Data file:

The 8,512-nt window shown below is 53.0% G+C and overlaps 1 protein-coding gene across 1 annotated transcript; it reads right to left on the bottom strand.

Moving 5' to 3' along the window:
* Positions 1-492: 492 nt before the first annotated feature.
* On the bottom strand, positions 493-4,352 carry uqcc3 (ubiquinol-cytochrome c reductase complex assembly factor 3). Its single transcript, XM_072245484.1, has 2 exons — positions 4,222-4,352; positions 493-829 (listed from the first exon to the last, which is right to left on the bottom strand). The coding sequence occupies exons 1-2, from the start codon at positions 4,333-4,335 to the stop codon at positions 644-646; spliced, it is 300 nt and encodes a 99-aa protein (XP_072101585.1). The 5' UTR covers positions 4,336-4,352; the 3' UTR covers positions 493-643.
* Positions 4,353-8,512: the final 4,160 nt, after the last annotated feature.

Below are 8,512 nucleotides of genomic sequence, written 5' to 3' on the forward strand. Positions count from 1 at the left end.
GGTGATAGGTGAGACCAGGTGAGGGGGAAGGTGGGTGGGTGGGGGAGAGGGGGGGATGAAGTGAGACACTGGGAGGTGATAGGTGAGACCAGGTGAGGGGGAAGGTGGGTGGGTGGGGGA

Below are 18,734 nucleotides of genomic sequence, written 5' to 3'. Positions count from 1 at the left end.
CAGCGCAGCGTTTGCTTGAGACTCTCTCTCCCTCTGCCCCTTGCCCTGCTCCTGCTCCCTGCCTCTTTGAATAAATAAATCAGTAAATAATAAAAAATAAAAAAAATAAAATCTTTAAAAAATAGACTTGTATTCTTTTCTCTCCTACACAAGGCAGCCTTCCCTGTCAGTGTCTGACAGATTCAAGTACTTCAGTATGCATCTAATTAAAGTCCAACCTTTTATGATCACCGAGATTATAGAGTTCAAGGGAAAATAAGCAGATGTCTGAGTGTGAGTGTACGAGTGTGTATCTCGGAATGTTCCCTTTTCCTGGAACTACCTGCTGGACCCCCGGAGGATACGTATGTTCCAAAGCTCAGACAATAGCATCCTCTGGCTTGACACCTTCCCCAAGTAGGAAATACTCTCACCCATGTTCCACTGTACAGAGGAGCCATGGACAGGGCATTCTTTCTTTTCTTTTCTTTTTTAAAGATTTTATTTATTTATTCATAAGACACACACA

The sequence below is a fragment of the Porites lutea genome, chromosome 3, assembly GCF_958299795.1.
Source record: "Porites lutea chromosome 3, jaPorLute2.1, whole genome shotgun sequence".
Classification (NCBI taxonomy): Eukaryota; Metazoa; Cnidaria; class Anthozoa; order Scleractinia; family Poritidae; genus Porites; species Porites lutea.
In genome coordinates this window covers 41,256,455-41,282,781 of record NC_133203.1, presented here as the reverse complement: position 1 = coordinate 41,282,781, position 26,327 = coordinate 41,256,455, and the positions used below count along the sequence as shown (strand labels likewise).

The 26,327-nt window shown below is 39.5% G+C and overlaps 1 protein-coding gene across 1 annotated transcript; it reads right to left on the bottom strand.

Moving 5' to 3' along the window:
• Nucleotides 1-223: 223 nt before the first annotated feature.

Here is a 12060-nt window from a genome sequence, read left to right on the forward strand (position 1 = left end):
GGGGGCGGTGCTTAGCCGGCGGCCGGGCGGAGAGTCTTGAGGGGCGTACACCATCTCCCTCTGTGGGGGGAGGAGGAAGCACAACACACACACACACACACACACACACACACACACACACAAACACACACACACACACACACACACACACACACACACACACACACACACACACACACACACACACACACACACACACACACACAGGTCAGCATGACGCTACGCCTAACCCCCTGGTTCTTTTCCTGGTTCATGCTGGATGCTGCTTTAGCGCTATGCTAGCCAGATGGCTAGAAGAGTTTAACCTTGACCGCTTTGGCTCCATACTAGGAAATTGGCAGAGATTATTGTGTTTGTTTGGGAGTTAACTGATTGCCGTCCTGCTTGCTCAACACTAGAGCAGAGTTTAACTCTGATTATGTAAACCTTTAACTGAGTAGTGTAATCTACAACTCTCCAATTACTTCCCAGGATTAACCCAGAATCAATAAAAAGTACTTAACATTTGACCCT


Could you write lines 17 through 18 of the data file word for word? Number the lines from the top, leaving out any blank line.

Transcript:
Here is a 12060-nt window from a genome sequence, read left to right on the forward strand (position 1 = left end):
GGGGGCGGTGCTTAGCCGGCGGCCGGGCGGAGAGTCTTGAGGGGCGTACACCATCTCCCTCTGTGGGGGGAGGAGGAAGCACAACACACACACACACACACACACACACACACACACACACAAACACACACACACACACACACACACACACACACACACACACACACACACACACACACACACACACACACACACACACACACACAGGTCAGCATGACGCTACGCCTAACCCCCTGGTTCTTTTCCTGGTTCATGCTGGATGCTGCTTTAGCGCTATGCTAGCCAGATGGCTAGAAGAGTTTAACCTTGACCGCTTTGGCTCCATACTAGGAAATTGGCAGAGATTATTGTGTTTGTTTGGGAGTTAACTGATTGCCGTCCTGCTTGCTCAACACTAGAGCAGAGTTTAACTCTGATTATGTAAACCTTTAACTGAGTAGTGTAATCTACAACTCTCCAATTACTTCCCAGGATTAACCCAGAATCAATAAAAAGTACTTAACATTTGACCCT